|Israel plays waiting game, supports Egypt army’s actions against Islamists
Israel is quietly and carefully watching the turmoil in neighboring Egypt while maintaining close contacts with the Egyptian military amid concerns the escalating crisis could weaken their common battle against Islamic militants in the Sinai Peninsula, officials said.
As the week's death toll in Egypt rises, this alliance has put Israel in a delicate position. Wary of being seen as taking sides in the Egyptian military's standoff against Islamist supporters of the ousted president, Israel also needs the Egyptian army to maintain quiet along their shared border _ and to preserve a historic peace treaty, AP reports.
The 1979 peace treaty, Israel's first with an Arab country, has been a cornerstone of regional security for three decades.
Although diplomatic relations have never been close, the two militaries have had a good working relationship. These ties have only strengthened since longtime President Hosni Mubarak was ousted in a popular uprising two and a half years ago. With both armies battling extremist Jihadi groups in the Sinai Peninsula, near the Israeli border, Israeli security officials often say that relations with their Egyptian counterparts are stronger than ever.
With so much at stake, Israel has remained quiet since the Egyptian military ousted Mubarak's Islamist successor, Mohammed Morsi, in a coup on July 3. Morsi, who became Egypt's first democratically elected president, hails from the Muslim Brotherhood, an Islamist group considered the parent organization of militant Palestinian Hamas that rules the Gaza Strip and is a bitter enemy of Israel.
Israel has not commented on this week's bloodshed.
“Israel does not have to support the [Egyptian] regime, especially not publicly. It is not our place to defend all the measures taken, this is not our business,'' said Giora Eiland, a former chairman of Israel's National Security Council.
At the same time, Eiland suggested that international condemnations of the Egyptian military's actions have been excessive. He said Israeli and Western interests are “much closer'' to the interests of Egypt's military leader, General Abdel-Fatah el-Sissi and his secular allies.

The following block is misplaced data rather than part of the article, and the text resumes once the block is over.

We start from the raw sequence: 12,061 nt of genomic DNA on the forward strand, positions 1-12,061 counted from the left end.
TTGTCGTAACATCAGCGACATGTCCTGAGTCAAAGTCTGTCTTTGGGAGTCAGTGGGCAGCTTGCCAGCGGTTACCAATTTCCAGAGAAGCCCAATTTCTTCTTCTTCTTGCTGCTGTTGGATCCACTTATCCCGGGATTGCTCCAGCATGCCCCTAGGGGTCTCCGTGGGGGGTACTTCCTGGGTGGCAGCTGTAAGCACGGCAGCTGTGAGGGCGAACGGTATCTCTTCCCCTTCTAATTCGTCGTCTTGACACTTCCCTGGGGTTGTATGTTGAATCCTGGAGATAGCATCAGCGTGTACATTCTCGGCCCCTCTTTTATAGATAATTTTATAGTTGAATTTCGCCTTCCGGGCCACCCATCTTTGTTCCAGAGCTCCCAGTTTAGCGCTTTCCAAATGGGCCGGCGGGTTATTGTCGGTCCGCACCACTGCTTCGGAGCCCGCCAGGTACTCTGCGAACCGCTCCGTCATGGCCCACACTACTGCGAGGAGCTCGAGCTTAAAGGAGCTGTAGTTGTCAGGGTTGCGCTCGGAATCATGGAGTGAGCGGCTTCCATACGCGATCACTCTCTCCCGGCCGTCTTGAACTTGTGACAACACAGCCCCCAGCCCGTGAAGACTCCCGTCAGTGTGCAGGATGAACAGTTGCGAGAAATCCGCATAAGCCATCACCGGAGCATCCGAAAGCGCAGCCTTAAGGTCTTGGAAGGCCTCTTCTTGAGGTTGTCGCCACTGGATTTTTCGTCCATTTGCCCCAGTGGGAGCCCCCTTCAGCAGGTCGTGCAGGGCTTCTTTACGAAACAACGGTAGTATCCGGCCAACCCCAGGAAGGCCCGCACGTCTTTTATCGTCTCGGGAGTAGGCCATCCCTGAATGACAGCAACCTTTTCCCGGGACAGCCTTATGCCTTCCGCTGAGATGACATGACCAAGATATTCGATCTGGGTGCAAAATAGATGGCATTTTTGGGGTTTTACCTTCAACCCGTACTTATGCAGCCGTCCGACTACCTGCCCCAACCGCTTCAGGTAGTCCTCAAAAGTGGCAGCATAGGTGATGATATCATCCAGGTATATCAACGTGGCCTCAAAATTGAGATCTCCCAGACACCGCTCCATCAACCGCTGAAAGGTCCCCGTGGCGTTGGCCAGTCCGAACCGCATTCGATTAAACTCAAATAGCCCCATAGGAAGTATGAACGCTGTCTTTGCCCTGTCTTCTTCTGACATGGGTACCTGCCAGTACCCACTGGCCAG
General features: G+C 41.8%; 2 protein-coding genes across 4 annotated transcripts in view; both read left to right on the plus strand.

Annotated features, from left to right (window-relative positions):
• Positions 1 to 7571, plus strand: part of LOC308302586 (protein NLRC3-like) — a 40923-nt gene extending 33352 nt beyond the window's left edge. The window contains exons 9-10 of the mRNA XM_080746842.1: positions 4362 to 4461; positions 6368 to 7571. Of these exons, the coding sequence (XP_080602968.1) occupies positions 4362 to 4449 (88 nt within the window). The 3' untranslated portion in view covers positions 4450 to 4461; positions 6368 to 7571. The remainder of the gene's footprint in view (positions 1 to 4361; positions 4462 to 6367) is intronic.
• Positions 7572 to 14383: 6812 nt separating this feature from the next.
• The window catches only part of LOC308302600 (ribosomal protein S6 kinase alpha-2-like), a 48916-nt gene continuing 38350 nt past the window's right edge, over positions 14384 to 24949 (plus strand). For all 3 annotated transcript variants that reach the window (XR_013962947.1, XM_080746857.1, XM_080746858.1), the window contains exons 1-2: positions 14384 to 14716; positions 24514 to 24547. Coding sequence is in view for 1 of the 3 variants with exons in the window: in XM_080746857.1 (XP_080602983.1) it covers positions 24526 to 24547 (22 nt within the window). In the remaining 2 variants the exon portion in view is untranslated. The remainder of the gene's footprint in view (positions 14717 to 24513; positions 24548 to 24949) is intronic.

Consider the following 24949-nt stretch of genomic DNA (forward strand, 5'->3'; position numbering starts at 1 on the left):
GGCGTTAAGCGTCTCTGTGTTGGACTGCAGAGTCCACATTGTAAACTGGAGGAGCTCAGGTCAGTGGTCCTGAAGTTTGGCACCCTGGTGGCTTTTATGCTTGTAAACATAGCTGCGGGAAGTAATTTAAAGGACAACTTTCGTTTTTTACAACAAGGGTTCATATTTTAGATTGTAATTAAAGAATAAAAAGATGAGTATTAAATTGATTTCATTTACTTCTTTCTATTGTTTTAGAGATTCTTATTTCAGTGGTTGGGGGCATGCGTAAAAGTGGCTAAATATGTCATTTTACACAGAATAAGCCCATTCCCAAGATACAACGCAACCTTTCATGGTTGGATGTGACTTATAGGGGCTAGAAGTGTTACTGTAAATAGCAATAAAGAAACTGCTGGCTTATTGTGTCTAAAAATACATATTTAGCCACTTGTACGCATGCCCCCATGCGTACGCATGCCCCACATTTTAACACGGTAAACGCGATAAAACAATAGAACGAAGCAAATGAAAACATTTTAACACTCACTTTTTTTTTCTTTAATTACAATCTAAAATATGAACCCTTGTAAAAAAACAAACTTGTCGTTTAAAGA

“Even if we don't share the same values, we can share the same interests,'' he said. “The Israeli interest is quite clear. We want a stable regime in Egypt.''
“In the end of the day, the US has to realize the real potential, reliable partner is the combination of the coalition of secular people in Egypt and the current military regime,'' he added.
Prime Minister Benjamin Netanyahu's office declined comment but Israeli defense officials confirmed to The Associated Press that security cooperation with Egypt has continued over the past week.
The officials said the topic was discussed last week with the visiting chairman of the US Joint Chiefs of State, Gen Martin Dempsey.
The Israeli and Egyptian armies have worked closely in recent years to contain the common threat posed by al-Qaida-linked groups operating in Sinai. These groups have stepped up their activities since Mubarak was toppled, and even more so since Morsi was deposed.
In the latest attack, militants ambushed and killed 25 Egyptian policemen today on a road in northern Sinai, Egyptian officials said.
Israeli lawmaker Shaul Mofaz, a former defense minister and military chief of staff, said it was essential that peace and order be restored in Egypt.
“The issue of the peace treaty with Egypt is Israel's highest interest. As long as the violence, and the confrontation between the army and the civilians and the bloodshed there increases, it endangers the peace treaty. We have an interest that life there is quiet,'' he told Channel 2 TV.
The US and European Union have criticized Egypt's crackdown on Morsi's supporters.
“The Israeli and Egyptian security establishments are operating inside a bubble and, for the time being, there are no signs that relations between them have cooled,'' wrote Alex Fishman, a military affairs commentator for the Yediot Ahronot daily. “But the Egyptian street is beginning to press, and the current regime is going to have to toss it a bone. Regrettably, it is going to be an Israeli bone it tosses.''
Israeli officials say the peace accord remains intact, and dismiss speculation that it could be threatened.